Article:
The Basics: How to Roast Garlic

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Properly roasted garlic is a thing of beauty: golden, caramelized cloves densely packed into nature's own suitcase and glistening with a faded sheen of olive oil. Simple, straightforward, breathtaking. But even more important than the stunning exterior is the strapping flavor. Whether spread simply on bread or glazed over meats and pastas, roasted garlic adds a distinct muscle power. It's much softer and milder than raw garlic, yet still pungent enough to ward off mosquitoes, vampires and sleazebags. And good news -- making your own is really quite easy.

Preheat the oven to 400 degrees. Peel away the flaky outer layers of the garlic skin, leaving the actual bulbs intact. Using a knife, cut off about 1/2 inch of the bulb's pointed crown, exposing all of the individual cloves of garlic within. Place the bulbs in a baking pan -- muffin tins work well, but any old baking sheet works just fine. Drizzle about a teaspoon of olive oil over each bulb, then use your fingers to work the oil into the cloves. Make sure the garlic heads are well-coated. Cover with aluminum foil, and roast at 400 degrees for 50-60 minutes, or until the cloves are browned and soft to the poke. Remove from oven and allow the garlic to cool slightly.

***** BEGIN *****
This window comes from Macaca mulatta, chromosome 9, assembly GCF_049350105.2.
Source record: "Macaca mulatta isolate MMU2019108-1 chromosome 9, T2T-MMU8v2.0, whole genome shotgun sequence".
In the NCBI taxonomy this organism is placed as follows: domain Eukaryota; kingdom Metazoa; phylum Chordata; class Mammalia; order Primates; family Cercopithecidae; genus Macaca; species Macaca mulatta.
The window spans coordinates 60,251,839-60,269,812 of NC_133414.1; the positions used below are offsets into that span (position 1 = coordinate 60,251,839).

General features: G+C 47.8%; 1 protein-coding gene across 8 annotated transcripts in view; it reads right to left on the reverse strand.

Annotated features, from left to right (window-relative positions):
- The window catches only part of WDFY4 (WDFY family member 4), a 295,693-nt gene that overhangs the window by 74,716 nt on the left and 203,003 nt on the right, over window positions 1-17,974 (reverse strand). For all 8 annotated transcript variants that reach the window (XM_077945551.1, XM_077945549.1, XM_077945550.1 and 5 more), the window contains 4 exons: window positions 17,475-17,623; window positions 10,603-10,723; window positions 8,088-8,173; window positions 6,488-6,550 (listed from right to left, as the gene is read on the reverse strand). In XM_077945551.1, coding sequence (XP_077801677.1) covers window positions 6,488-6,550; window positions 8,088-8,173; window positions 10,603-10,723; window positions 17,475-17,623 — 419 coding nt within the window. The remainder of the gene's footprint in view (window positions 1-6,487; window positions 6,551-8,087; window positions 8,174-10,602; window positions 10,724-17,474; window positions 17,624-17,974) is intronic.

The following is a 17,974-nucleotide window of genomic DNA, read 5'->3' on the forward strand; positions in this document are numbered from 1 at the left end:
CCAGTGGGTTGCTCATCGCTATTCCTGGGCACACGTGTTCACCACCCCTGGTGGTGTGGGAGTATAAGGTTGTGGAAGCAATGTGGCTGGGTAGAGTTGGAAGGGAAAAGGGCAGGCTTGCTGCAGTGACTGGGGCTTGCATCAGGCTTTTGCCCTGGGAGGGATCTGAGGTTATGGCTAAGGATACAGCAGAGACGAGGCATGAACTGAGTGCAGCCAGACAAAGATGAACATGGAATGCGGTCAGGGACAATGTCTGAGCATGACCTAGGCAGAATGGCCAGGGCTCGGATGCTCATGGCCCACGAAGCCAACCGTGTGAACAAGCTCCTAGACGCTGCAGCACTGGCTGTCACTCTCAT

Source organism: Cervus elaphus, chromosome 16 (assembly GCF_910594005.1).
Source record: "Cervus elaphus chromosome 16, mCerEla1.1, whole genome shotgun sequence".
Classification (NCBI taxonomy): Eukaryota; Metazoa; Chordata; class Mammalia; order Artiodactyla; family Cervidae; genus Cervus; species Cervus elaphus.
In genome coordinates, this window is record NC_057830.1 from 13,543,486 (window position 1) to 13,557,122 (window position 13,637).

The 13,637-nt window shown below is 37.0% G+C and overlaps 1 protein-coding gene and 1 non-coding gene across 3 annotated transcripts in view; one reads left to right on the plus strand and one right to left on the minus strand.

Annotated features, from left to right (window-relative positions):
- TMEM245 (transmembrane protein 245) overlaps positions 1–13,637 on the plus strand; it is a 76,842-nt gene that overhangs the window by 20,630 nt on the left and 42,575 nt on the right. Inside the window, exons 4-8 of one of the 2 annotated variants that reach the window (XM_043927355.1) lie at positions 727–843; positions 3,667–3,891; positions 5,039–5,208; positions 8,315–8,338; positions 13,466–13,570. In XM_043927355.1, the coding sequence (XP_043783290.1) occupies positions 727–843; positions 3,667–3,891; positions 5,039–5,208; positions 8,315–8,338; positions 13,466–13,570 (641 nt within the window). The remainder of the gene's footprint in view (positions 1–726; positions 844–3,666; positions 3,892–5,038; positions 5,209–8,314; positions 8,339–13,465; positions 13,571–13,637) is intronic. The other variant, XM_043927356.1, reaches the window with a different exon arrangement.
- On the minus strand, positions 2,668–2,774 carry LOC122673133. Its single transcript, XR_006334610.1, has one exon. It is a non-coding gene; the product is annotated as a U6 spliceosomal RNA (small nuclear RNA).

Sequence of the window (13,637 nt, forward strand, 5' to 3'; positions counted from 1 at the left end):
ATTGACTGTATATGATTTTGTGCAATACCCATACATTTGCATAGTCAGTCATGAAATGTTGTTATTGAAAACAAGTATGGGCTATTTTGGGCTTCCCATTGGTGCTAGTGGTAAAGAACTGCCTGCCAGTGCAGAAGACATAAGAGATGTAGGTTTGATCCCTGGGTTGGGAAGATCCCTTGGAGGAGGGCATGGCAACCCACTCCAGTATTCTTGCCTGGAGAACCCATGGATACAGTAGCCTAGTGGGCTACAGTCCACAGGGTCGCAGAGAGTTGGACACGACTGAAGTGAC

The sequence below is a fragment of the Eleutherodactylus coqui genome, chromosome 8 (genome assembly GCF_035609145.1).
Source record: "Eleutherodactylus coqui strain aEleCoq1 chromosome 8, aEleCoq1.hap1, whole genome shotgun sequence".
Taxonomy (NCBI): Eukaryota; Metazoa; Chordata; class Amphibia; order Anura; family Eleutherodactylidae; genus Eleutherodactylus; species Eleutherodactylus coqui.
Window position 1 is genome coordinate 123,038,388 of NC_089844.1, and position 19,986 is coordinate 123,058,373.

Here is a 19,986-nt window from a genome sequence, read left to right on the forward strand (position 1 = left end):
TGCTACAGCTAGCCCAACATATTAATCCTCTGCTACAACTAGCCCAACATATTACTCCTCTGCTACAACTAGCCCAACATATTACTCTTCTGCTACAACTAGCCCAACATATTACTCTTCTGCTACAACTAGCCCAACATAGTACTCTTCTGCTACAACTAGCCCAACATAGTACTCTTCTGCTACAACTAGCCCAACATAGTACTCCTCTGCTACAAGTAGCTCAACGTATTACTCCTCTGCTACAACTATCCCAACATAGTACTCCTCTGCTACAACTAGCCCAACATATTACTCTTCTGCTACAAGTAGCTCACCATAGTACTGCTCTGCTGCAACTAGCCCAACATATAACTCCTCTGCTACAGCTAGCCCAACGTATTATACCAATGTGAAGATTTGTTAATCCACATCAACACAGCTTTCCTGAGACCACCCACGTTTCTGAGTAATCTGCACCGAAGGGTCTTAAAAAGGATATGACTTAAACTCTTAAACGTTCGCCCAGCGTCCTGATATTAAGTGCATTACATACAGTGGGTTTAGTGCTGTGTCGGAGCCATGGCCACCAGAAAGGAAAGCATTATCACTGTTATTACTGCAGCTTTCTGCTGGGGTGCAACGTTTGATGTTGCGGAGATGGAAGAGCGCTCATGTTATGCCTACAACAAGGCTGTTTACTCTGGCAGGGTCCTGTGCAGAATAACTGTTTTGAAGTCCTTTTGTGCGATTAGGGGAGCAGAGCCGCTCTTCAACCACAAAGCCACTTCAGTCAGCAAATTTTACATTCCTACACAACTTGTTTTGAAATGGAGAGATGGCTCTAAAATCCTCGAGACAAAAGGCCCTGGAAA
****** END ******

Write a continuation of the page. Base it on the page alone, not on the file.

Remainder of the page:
Our favorite use for roasted garlic is also the simplest: Use a cocktail fork to shimmy the gloves from their casings, or pick them out with a knife. Spread the now-velvety garlic over warm, lightly buttered slices of French bread for a winning appetizer. Other uses? Mash with a fork and use for cooking, of course. Mix with a bit of sour cream and add to potatoes, or toss with cooked pasta and a little Parmesan, cream, and thyme. Add to flatbread pizzas, beef tenderloin, or wheat crackers... The possibilities are nearly limitless. If you're not using the garlic immediately, store it in airtight container. Add just enough olive oil to cover, and keep in the refrigerator. Roasted garlic will last for about a week.

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